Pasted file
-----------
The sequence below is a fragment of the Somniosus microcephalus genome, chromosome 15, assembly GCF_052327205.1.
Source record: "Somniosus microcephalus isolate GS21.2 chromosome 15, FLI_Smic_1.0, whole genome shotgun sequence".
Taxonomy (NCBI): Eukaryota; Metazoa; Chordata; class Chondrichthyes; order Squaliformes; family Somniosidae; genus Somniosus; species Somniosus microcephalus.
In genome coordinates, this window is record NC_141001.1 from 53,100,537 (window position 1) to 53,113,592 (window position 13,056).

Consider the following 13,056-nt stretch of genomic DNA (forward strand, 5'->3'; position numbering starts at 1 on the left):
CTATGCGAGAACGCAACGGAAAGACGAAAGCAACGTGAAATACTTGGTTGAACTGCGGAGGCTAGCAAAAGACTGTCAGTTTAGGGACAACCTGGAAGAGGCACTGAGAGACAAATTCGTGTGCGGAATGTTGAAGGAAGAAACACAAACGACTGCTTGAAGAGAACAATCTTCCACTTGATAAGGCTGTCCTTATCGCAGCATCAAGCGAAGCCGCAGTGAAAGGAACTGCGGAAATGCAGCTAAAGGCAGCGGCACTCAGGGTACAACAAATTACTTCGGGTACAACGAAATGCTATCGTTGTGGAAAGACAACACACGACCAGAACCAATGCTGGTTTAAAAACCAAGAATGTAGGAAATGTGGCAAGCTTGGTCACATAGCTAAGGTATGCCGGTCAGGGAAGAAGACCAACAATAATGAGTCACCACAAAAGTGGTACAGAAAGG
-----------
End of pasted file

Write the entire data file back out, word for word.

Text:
The sequence below is a fragment of the Somniosus microcephalus genome, chromosome 15, assembly GCF_052327205.1.
Source record: "Somniosus microcephalus isolate GS21.2 chromosome 15, FLI_Smic_1.0, whole genome shotgun sequence".
Taxonomy (NCBI): Eukaryota; Metazoa; Chordata; class Chondrichthyes; order Squaliformes; family Somniosidae; genus Somniosus; species Somniosus microcephalus.
In genome coordinates, this window is record NC_141001.1 from 53,100,537 (window position 1) to 53,113,592 (window position 13,056).

Consider the following 13,056-nt stretch of genomic DNA (forward strand, 5'->3'; position numbering starts at 1 on the left):
CTATGCGAGAACGCAACGGAAAGACGAAAGCAACGTGAAATACTTGGTTGAACTGCGGAGGCTAGCAAAAGACTGTCAGTTTAGGGACAACCTGGAAGAGGCACTGAGAGACAAATTCGTGTGCGGAATGTTGAAGGAAGAAACACAAACGACTGCTTGAAGAGAACAATCTTCCACTTGATAAGGCTGTCCTTATCGCAGCATCAAGCGAAGCCGCAGTGAAAGGAACTGCGGAAATGCAGCTAAAGGCAGCGGCACTCAGGGTACAACAAATTACTTCGGGTACAACGAAATGCTATCGTTGTGGAAAGACAACACACGACCAGAACCAATGCTGGTTTAAAAACCAAGAATGTAGGAAATGTGGCAAGCTTGGTCACATAGCTAAGGTATGCCGGTCAGGGAAGAAGACCAACAATAATGAGTCACCACAAAAGTGGTACAGAAAGG